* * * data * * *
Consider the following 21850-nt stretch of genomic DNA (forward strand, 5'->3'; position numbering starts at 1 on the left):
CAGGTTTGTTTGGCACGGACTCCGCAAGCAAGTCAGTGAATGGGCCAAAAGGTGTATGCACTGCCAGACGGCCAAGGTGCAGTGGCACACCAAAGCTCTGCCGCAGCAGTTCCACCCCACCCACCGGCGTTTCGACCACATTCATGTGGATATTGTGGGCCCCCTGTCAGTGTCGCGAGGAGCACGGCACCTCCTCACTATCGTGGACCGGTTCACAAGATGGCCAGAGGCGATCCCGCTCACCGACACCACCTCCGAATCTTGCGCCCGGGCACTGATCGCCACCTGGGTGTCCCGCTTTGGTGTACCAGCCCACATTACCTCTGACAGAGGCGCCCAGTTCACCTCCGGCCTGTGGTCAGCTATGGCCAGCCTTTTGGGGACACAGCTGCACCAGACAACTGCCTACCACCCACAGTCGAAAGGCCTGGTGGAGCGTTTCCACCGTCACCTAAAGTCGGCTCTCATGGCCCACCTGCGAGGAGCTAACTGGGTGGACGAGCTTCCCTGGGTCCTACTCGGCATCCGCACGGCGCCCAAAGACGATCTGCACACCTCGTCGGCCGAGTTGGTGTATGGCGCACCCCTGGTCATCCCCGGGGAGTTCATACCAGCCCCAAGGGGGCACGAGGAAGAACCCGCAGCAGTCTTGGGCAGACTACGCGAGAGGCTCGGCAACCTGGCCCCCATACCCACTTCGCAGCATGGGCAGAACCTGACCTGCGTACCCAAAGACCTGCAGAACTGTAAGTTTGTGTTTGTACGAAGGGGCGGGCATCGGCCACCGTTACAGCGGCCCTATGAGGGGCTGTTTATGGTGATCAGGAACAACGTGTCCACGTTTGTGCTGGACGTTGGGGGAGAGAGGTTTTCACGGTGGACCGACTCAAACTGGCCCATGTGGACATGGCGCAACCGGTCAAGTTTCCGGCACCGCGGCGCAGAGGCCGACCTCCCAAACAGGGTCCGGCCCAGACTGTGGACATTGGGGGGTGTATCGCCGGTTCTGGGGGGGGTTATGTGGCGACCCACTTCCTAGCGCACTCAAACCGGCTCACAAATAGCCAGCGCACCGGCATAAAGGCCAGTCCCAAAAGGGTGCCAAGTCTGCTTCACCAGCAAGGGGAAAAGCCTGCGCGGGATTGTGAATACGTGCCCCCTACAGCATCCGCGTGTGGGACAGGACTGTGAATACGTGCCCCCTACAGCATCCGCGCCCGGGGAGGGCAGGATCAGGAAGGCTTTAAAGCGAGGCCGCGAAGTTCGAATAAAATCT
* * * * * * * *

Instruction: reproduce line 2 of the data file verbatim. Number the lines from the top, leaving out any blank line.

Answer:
CAGGTTTGTTTGGCACGGACTCCGCAAGCAAGTCAGTGAATGGGCCAAAAGGTGTATGCACTGCCAGACGGCCAAGGTGCAGTGGCACACCAAAGCTCTGCCGCAGCAGTTCCACCCCACCCACCGGCGTTTCGACCACATTCATGTGGATATTGTGGGCCCCCTGTCAGTGTCGCGAGGAGCACGGCACCTCCTCACTATCGTGGACCGGTTCACAAGATGGCCAGAGGCGATCCCGCTCACCGACACCACCTCCGAATCTTGCGCCCGGGCACTGATCGCCACCTGGGTGTCCCGCTTTGGTGTACCAGCCCACATTACCTCTGACAGAGGCGCCCAGTTCACCTCCGGCCTGTGGTCAGCTATGGCCAGCCTTTTGGGGACACAGCTGCACCAGACAACTGCCTACCACCCACAGTCGAAAGGCCTGGTGGAGCGTTTCCACCGTCACCTAAAGTCGGCTCTCATGGCCCACCTGCGAGGAGCTAACTGGGTGGACGAGCTTCCCTGGGTCCTACTCGGCATCCGCACGGCGCCCAAAGACGATCTGCACACCTCGTCGGCCGAGTTGGTGTATGGCGCACCCCTGGTCATCCCCGGGGAGTTCATACCAGCCCCAAGGGGGCACGAGGAAGAACCCGCAGCAGTCTTGGGCAGACTACGCGAGAGGCTCGGCAACCTGGCCCCCATACCCACTTCGCAGCATGGGCAGAACCTGACCTGCGTACCCAAAGACCTGCAGAACTGTAAGTTTGTGTTTGTACGAAGGGGCGGGCATCGGCCACCGTTACAGCGGCCCTATGAGGGGCTGTTTATGGTGATCAGGAACAACGTGTCCACGTTTGTGCTGGACGTTGGGGGAGAGAGGTTTTCACGGTGGACCGACTCAAACTGGCCCATGTGGACATGGCGCAACCGGTCAAGTTTCCGGCACCGCGGCGCAGAGGCCGACCTCCCAAACAGGGTCCGGCCCAGACTGTGGACATTGGGGGGTGTATCGCCGGTTCTGGGGGGGGTTATGTGGCGACCCACTTCCTAGCGCACTCAAACCGGCTCACAAATAGCCAGCGCACCGGCATAAAGGCCAGTCCCAAAAGGGTGCCAAGTCTGCTTCACCAGCAAGGGGAAAAGCCTGCGCGGGATTGTGAATACGTGCCCCCTACAGCATCCGCGTGTGGGACAGGACTGTGAATACGTGCCCCCTACAGCATCCGCGCCCGGGGAGGGCAGGATCAGGAAGGCTTTAAAGCGAGGCCGCGAAGTTCGAATAAAATCT